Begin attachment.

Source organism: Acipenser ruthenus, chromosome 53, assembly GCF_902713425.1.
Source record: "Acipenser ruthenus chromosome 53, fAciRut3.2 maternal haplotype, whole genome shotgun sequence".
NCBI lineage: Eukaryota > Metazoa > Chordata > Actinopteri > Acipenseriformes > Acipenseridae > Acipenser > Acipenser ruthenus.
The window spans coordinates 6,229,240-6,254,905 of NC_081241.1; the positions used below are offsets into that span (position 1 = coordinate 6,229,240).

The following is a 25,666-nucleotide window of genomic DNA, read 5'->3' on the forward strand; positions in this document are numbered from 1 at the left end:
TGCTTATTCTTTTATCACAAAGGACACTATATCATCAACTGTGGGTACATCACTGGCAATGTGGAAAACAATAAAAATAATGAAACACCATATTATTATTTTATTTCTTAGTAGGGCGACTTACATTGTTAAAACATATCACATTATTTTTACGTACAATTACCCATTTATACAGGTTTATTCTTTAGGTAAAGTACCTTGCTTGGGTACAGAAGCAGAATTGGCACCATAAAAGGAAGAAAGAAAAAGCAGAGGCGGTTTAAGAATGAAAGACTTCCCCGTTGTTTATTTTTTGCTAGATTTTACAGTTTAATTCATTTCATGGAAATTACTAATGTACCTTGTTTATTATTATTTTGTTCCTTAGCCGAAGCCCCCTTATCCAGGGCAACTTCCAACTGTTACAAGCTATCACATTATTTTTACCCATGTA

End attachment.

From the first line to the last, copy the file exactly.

Source organism: Acipenser ruthenus, chromosome 53, assembly GCF_902713425.1.
Source record: "Acipenser ruthenus chromosome 53, fAciRut3.2 maternal haplotype, whole genome shotgun sequence".
NCBI lineage: Eukaryota > Metazoa > Chordata > Actinopteri > Acipenseriformes > Acipenseridae > Acipenser > Acipenser ruthenus.
The window spans coordinates 6,229,240-6,254,905 of NC_081241.1; the positions used below are offsets into that span (position 1 = coordinate 6,229,240).

The following is a 25,666-nucleotide window of genomic DNA, read 5'->3' on the forward strand; positions in this document are numbered from 1 at the left end:
TGCTTATTCTTTTATCACAAAGGACACTATATCATCAACTGTGGGTACATCACTGGCAATGTGGAAAACAATAAAAATAATGAAACACCATATTATTATTTTATTTCTTAGTAGGGCGACTTACATTGTTAAAACATATCACATTATTTTTACGTACAATTACCCATTTATACAGGTTTATTCTTTAGGTAAAGTACCTTGCTTGGGTACAGAAGCAGAATTGGCACCATAAAAGGAAGAAAGAAAAAGCAGAGGCGGTTTAAGAATGAAAGACTTCCCCGTTGTTTATTTTTTGCTAGATTTTACAGTTTAATTCATTTCATGGAAATTACTAATGTACCTTGTTTATTATTATTTTGTTCCTTAGCCGAAGCCCCCTTATCCAGGGCAACTTCCAACTGTTACAAGCTATCACATTATTTTTACCCATGTA